Men v. women: Different views on retirement
By Tobie Stanger
What do you want for yourself in retirement? What fears do you have about that new life stage? They may not be the same dreams and concerns your partner has. Which is why, long before you leave your day job, you need to have some serious conversations with your significant other.
That message resonated with me recently while attending a weekend-long Paths to Creative Retirement workshop, sponsored by the Osher Lifelong Learning Institute (OLLI) at the University of North Carolina, Asheville. The workshop is designed to help pre-retirees and recently retired folks figure out how and when they'll retire, and to plan what they'll do afterward. If you can afford the steep, $850-per-person charge, it's worth a look.
Throughout the weekend, the 32 attendees—16 men and 16 women close to retirement, or already retired—participated in sessions designed to help them examine their personal views on money; consider how they'd like to allocate their time in retirement; devise, plan and initiate a retirement goal or dream; find a post-retirement volunteer or paid vocation; deal with new family roles in retirement; and numerous other topics. The workshop, held twice yearly, was generally not about the money aspects of retirement. It was about understanding one's goals, dreams and challenges for the next stage of life, and planning for them.
Notable was how men and women viewed the challenges of retirement differently. Many of the men expressed anxiety about losing their work identity. How would they craft a new role in retirement? How would they describe themselves when meeting new people? (Staffers at OLLI Asheville say they have a phrase for folks who can't shake their old, elevated roles: Previously Important Person, or PIP.)
A number of the women had the opposite concern. After years of tending to family, home, and paid or volunteer jobs, would they be able to find their identity again? "I don’t know who I am anymore," said one woman. "When I’m retired, am I gonna get sucked in to everyone else’s stuff?" (As we've written, women who are single, divorced or widowed have additional retirement concerns.)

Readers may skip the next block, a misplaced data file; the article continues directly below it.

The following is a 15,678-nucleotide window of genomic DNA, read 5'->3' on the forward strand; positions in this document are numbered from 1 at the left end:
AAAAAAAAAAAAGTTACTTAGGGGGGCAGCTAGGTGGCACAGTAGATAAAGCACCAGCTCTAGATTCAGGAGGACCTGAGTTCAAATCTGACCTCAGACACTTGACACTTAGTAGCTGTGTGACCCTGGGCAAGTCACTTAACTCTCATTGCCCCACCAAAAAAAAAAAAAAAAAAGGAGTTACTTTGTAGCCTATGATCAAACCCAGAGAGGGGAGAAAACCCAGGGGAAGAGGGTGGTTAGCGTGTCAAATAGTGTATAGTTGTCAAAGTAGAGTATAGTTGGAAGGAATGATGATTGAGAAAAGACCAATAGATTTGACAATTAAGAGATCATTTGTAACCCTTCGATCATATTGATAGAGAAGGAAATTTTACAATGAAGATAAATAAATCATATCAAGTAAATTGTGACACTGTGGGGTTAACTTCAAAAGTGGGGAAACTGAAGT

Challenges for couples
Several couples attended the workshop. They had a particularly enlightening experience. Pairs were separated for several sessions so that they could talk freely, without their partners listening. When the group reunited to share what they learned, the sexes sometimes were at odds. One married man described his hope that once he was retired, he could shed the mantle of being responsible for supporting the family, a burden he didn't think women shared. Several women in the room shook their heads vigorously. "A lot of us have our own mantles we'd like to shuck," one of them said.
"With one or two exceptions, a common theme is that couples have not had the dialog about what they want and their shared vision," said a man from Florida who attended with his wife. "Having now had this shared experience, we also have the shared vocabulary. We’re going to start these discussions on the drive home."
Of course, you don't have to spend $1,700 per couple to go through the exercises we experienced in the workshop. Numerous books, recordings, magazine and web articles address the issue of the "softer" side of retirement planning. Or, you can just wing it.
The important point is to start talking to your partner early in your retirement planning. You may find your views are wildly polarized, but more likely you'll find enough common ground to begin serious financial, logistical, and emotional planning. And, as some recently retired presenters at the weekend recounted, that can be the beginning of a very exciting time.
"Retirement gave me the freedom to reinvent myself," one retiree said.
Said another: "I have never been as happy in my life as I am today."